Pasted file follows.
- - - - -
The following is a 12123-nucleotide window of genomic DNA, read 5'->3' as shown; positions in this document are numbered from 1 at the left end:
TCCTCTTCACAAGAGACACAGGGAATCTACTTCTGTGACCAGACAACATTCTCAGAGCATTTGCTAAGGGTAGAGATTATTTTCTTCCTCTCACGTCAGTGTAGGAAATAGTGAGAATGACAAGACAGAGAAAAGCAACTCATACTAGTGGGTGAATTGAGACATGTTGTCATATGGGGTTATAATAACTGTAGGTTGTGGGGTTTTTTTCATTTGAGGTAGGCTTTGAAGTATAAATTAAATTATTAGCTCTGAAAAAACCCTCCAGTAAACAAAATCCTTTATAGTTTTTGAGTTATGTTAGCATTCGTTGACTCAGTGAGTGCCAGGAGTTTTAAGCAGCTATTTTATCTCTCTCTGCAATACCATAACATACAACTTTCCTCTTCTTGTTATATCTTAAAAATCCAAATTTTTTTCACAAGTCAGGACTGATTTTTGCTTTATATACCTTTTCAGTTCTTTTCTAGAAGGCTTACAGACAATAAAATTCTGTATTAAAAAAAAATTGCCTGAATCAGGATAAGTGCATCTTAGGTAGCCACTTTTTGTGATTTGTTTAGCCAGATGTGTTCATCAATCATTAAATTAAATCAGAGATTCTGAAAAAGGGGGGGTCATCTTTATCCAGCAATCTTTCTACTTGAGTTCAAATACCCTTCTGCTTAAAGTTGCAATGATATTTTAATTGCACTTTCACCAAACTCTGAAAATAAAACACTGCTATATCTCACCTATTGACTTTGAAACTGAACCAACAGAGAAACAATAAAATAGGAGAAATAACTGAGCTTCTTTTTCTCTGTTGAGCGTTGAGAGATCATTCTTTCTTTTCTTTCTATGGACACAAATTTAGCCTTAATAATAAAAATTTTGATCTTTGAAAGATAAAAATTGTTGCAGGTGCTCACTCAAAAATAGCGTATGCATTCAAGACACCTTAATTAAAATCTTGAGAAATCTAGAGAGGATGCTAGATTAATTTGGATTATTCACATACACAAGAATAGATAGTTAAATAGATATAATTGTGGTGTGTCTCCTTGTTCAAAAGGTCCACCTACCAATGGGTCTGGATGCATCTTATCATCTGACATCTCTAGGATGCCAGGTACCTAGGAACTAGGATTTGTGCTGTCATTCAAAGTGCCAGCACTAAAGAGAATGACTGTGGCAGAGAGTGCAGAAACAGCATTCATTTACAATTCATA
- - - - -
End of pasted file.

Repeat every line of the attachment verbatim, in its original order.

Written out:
The following is a 12123-nucleotide window of genomic DNA, read 5'->3' as shown; positions in this document are numbered from 1 at the left end:
TCCTCTTCACAAGAGACACAGGGAATCTACTTCTGTGACCAGACAACATTCTCAGAGCATTTGCTAAGGGTAGAGATTATTTTCTTCCTCTCACGTCAGTGTAGGAAATAGTGAGAATGACAAGACAGAGAAAAGCAACTCATACTAGTGGGTGAATTGAGACATGTTGTCATATGGGGTTATAATAACTGTAGGTTGTGGGGTTTTTTTCATTTGAGGTAGGCTTTGAAGTATAAATTAAATTATTAGCTCTGAAAAAACCCTCCAGTAAACAAAATCCTTTATAGTTTTTGAGTTATGTTAGCATTCGTTGACTCAGTGAGTGCCAGGAGTTTTAAGCAGCTATTTTATCTCTCTCTGCAATACCATAACATACAACTTTCCTCTTCTTGTTATATCTTAAAAATCCAAATTTTTTTCACAAGTCAGGACTGATTTTTGCTTTATATACCTTTTCAGTTCTTTTCTAGAAGGCTTACAGACAATAAAATTCTGTATTAAAAAAAAATTGCCTGAATCAGGATAAGTGCATCTTAGGTAGCCACTTTTTGTGATTTGTTTAGCCAGATGTGTTCATCAATCATTAAATTAAATCAGAGATTCTGAAAAAGGGGGGGTCATCTTTATCCAGCAATCTTTCTACTTGAGTTCAAATACCCTTCTGCTTAAAGTTGCAATGATATTTTAATTGCACTTTCACCAAACTCTGAAAATAAAACACTGCTATATCTCACCTATTGACTTTGAAACTGAACCAACAGAGAAACAATAAAATAGGAGAAATAACTGAGCTTCTTTTTCTCTGTTGAGCGTTGAGAGATCATTCTTTCTTTTCTTTCTATGGACACAAATTTAGCCTTAATAATAAAAATTTTGATCTTTGAAAGATAAAAATTGTTGCAGGTGCTCACTCAAAAATAGCGTATGCATTCAAGACACCTTAATTAAAATCTTGAGAAATCTAGAGAGGATGCTAGATTAATTTGGATTATTCACATACACAAGAATAGATAGTTAAATAGATATAATTGTGGTGTGTCTCCTTGTTCAAAAGGTCCACCTACCAATGGGTCTGGATGCATCTTATCATCTGACATCTCTAGGATGCCAGGTACCTAGGAACTAGGATTTGTGCTGTCATTCAAAGTGCCAGCACTAAAGAGAATGACTGTGGCAGAGAGTGCAGAAACAGCATTCATTTACAATTCATA